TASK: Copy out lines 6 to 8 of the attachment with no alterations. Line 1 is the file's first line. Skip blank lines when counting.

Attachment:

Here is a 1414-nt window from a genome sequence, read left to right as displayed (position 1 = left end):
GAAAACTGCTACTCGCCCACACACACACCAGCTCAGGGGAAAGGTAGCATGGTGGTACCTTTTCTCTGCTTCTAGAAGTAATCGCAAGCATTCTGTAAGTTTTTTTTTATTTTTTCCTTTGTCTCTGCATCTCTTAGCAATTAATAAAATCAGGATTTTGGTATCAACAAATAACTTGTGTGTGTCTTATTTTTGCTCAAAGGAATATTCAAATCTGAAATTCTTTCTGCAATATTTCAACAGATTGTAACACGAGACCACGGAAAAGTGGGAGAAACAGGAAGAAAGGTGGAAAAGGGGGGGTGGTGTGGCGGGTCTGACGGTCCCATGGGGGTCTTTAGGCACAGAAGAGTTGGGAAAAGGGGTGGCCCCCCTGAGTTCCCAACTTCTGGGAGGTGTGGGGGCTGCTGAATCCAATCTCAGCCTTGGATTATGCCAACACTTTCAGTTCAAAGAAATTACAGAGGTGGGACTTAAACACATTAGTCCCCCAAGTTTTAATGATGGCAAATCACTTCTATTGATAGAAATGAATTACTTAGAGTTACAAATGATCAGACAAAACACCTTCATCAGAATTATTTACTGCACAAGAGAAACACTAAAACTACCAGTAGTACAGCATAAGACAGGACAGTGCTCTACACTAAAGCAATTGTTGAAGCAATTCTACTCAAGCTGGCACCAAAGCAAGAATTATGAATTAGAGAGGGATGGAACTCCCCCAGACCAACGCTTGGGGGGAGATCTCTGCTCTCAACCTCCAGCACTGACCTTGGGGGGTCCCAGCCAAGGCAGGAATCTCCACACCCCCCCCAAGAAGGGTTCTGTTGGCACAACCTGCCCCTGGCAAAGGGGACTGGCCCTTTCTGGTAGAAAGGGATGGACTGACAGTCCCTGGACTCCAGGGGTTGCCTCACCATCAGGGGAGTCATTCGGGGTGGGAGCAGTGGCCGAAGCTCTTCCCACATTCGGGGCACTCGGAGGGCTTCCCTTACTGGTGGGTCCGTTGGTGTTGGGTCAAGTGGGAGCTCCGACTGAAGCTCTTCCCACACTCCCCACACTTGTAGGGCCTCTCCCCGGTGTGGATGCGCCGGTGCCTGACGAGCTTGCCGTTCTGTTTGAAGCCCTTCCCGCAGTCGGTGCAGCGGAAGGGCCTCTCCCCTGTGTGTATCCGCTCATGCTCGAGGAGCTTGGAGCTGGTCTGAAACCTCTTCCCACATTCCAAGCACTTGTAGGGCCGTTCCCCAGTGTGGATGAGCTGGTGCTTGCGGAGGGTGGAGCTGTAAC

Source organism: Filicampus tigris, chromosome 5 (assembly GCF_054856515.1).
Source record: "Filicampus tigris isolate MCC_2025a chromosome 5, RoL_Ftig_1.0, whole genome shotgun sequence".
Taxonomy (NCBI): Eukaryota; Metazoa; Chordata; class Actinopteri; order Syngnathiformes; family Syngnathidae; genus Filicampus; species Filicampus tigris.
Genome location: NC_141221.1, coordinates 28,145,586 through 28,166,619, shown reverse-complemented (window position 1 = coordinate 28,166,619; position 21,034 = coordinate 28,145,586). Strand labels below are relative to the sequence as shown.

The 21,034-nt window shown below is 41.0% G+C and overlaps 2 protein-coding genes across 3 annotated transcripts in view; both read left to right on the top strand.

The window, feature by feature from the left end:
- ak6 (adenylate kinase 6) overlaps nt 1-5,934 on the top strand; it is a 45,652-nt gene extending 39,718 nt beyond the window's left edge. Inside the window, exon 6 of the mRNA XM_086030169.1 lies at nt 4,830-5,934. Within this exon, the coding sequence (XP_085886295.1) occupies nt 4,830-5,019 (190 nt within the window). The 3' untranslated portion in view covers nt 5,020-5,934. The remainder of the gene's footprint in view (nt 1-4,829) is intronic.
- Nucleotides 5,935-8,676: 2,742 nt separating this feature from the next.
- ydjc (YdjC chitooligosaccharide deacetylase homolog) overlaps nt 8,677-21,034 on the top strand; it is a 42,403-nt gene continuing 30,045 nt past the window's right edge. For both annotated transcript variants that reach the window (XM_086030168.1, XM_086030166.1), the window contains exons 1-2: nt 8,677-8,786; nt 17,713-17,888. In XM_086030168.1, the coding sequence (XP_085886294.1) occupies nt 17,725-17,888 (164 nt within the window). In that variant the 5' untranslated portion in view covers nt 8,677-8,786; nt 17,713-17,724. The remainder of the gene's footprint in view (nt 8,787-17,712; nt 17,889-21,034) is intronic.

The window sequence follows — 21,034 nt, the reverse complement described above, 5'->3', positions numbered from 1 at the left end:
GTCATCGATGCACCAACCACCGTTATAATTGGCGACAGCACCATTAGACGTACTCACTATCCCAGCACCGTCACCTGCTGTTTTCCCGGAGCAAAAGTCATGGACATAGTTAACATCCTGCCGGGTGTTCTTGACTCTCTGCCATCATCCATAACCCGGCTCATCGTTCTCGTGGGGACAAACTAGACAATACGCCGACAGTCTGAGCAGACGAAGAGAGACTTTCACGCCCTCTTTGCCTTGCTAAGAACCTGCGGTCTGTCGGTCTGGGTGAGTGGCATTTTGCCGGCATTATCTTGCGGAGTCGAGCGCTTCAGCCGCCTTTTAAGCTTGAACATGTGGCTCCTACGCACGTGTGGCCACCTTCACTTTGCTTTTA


Genome location: NC_141221.1, coordinates 28,145,586 through 28,166,619, shown reverse-complemented (window position 1 = coordinate 28,166,619; position 21,034 = coordinate 28,145,586). Strand labels below are relative to the sequence as shown.

The 21,034-nt window shown below is 41.0% G+C and overlaps 2 protein-coding genes across 3 annotated transcripts in view; both read left to right on the top strand.

The window, feature by feature from the left end: